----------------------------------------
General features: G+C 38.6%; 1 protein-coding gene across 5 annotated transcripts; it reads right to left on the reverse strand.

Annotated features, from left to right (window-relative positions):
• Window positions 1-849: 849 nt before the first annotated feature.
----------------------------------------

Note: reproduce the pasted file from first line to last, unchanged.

General features: G+C 38.6%; 1 protein-coding gene across 5 annotated transcripts; it reads right to left on the reverse strand.

Annotated features, from left to right (window-relative positions):
• Window positions 1-849: 849 nt before the first annotated feature.